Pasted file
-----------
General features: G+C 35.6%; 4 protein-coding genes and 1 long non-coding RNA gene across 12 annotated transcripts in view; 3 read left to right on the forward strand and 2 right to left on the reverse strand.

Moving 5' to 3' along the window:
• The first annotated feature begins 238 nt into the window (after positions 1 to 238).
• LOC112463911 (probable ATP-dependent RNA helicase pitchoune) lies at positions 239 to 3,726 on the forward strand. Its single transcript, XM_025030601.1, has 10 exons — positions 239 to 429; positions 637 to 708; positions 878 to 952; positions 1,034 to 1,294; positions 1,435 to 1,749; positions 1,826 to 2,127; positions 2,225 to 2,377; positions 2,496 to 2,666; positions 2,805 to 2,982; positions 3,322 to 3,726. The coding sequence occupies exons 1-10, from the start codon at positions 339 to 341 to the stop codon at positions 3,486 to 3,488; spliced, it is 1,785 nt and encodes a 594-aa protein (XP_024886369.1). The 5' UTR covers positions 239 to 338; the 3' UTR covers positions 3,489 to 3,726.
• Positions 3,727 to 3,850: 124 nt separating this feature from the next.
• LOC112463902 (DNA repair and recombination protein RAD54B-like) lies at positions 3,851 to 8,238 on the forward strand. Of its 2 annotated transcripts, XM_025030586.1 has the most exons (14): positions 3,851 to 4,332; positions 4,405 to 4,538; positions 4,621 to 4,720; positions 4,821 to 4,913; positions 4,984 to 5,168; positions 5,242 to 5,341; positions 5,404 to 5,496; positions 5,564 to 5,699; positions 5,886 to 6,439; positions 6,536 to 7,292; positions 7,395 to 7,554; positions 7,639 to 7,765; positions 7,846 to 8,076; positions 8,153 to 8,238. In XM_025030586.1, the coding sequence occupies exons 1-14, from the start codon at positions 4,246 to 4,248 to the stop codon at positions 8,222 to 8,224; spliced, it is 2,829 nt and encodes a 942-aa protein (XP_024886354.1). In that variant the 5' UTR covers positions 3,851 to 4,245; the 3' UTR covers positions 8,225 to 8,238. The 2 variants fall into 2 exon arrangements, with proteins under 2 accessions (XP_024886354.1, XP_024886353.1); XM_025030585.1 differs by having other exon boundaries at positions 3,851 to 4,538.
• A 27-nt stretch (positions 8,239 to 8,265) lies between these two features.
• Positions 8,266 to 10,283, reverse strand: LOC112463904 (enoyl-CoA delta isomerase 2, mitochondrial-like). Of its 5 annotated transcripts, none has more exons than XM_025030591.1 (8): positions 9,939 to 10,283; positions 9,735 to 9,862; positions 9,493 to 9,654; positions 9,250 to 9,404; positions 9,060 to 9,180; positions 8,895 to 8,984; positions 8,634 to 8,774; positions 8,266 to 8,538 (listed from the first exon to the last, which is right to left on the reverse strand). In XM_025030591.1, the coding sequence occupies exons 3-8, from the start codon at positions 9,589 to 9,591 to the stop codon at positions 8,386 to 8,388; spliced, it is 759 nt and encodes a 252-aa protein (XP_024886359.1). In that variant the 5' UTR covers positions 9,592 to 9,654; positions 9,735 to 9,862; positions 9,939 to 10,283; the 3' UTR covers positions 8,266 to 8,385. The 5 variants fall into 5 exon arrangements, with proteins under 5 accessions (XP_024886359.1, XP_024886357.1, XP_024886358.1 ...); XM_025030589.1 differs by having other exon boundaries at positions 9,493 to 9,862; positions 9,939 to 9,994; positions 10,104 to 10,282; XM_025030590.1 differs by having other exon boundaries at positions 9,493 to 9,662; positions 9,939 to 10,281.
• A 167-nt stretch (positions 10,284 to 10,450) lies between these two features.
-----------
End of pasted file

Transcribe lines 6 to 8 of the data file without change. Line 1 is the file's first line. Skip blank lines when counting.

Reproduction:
• LOC112463902 (DNA repair and recombination protein RAD54B-like) lies at positions 3,851 to 8,238 on the forward strand. Of its 2 annotated transcripts, XM_025030586.1 has the most exons (14): positions 3,851 to 4,332; positions 4,405 to 4,538; positions 4,621 to 4,720; positions 4,821 to 4,913; positions 4,984 to 5,168; positions 5,242 to 5,341; positions 5,404 to 5,496; positions 5,564 to 5,699; positions 5,886 to 6,439; positions 6,536 to 7,292; positions 7,395 to 7,554; positions 7,639 to 7,765; positions 7,846 to 8,076; positions 8,153 to 8,238. In XM_025030586.1, the coding sequence occupies exons 1-14, from the start codon at positions 4,246 to 4,248 to the stop codon at positions 8,222 to 8,224; spliced, it is 2,829 nt and encodes a 942-aa protein (XP_024886354.1). In that variant the 5' UTR covers positions 3,851 to 4,245; the 3' UTR covers positions 8,225 to 8,238. The 2 variants fall into 2 exon arrangements, with proteins under 2 accessions (XP_024886354.1, XP_024886353.1); XM_025030585.1 differs by having other exon boundaries at positions 3,851 to 4,538.
• A 27-nt stretch (positions 8,239 to 8,265) lies between these two features.
• Positions 8,266 to 10,283, reverse strand: LOC112463904 (enoyl-CoA delta isomerase 2, mitochondrial-like). Of its 5 annotated transcripts, none has more exons than XM_025030591.1 (8): positions 9,939 to 10,283; positions 9,735 to 9,862; positions 9,493 to 9,654; positions 9,250 to 9,404; positions 9,060 to 9,180; positions 8,895 to 8,984; positions 8,634 to 8,774; positions 8,266 to 8,538 (listed from the first exon to the last, which is right to left on the reverse strand). In XM_025030591.1, the coding sequence occupies exons 3-8, from the start codon at positions 9,589 to 9,591 to the stop codon at positions 8,386 to 8,388; spliced, it is 759 nt and encodes a 252-aa protein (XP_024886359.1). In that variant the 5' UTR covers positions 9,592 to 9,654; positions 9,735 to 9,862; positions 9,939 to 10,283; the 3' UTR covers positions 8,266 to 8,385. The 5 variants fall into 5 exon arrangements, with proteins under 5 accessions (XP_024886359.1, XP_024886357.1, XP_024886358.1 ...); XM_025030589.1 differs by having other exon boundaries at positions 9,493 to 9,862; positions 9,939 to 9,994; positions 10,104 to 10,282; XM_025030590.1 differs by having other exon boundaries at positions 9,493 to 9,662; positions 9,939 to 10,281.